A large study of young athletes who died suddenly during or after exercise confirms the most common cause of death was a genetically transmitted heart disease that went undetected in routine medical exams.
The study comes a month before the American Heart Association is scheduled to recommend new screening procedures for young athletes. The association will recommend doctors do more detailed exams of athletes whose families have a history of heart problems.
The most common genetic defect among the athletes who died was hypertrophic cardiomyopathy, a disorder in which the heart muscle is inflamed. Of the 134 athletes in the study, 36 percent had the disease, while most of the rest had about 20 other structural heart problems.
Hypertrophic cardiomyopathy is rare and not easily detected without a costly echocardiogram. Since victims usually have a close relative with the disease, it might make sense to do the procedure on athletes whose families reveal others with hypertrophic cardiomyopathy.
Overall, sudden death among high school athletes is rare, occurring to only 1 in 200,000. But many of the cases draw attention because they happen to seemingly healthy people, including figure skater Sergei Grinkov, who had a gene variant that some researchers suspect might be a sign of heart problems.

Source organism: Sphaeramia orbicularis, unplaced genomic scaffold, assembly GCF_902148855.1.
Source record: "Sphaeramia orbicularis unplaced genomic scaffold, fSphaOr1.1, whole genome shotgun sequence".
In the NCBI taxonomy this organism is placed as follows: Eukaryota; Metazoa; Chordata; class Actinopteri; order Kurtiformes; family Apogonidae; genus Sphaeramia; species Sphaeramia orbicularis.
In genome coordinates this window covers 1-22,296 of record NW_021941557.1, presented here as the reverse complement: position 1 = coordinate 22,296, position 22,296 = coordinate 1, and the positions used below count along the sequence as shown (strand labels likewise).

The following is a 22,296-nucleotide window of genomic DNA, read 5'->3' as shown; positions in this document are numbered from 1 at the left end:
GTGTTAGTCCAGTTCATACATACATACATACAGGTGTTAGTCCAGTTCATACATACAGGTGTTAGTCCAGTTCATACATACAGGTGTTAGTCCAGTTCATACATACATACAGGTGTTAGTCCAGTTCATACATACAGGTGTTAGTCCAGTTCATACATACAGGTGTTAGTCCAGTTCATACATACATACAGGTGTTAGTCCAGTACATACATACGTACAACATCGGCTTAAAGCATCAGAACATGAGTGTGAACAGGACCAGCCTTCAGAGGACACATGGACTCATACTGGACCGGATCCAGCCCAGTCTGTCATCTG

The research was in last week's Journal of the American Medical Association, which included several articles on the Olympics and sports medicine.
Discovering other media
Fans of author Patricia Cornwell and her Dr. Kay Scarpetta novels might enjoy Discover Magazine on the Discovery Channel at 8 p.m. and midnight Sunday. Entitled "Forensic Detectives," it's about medical examiners . . . The third edition of the Concise Science Dictionary (Oxford Paperbacks, $12.95) was published this year. It's meant for students, but science buffs will enjoy its straightforward definitions . . . After swimming up on a sea slug _ I'm told it was a sea hare _ off Clearwater Beach recently, I wanted to know more. One good place is the Slug Site (http://www.electriciti.com/mdmiller/). Make sure you visit the Web site's colorful photos of the Nudibranch of the Week (not as obscene as it sounds. Nudibranches is a more proper name for sea slugs).
Compiled from wire reports and other sources. Contact John A. Cutter at the Times, P.O. Box 1121, St. Petersburg, FL 33731. Fax: (813) 892-2327; e-mail: cuttersptimes.com.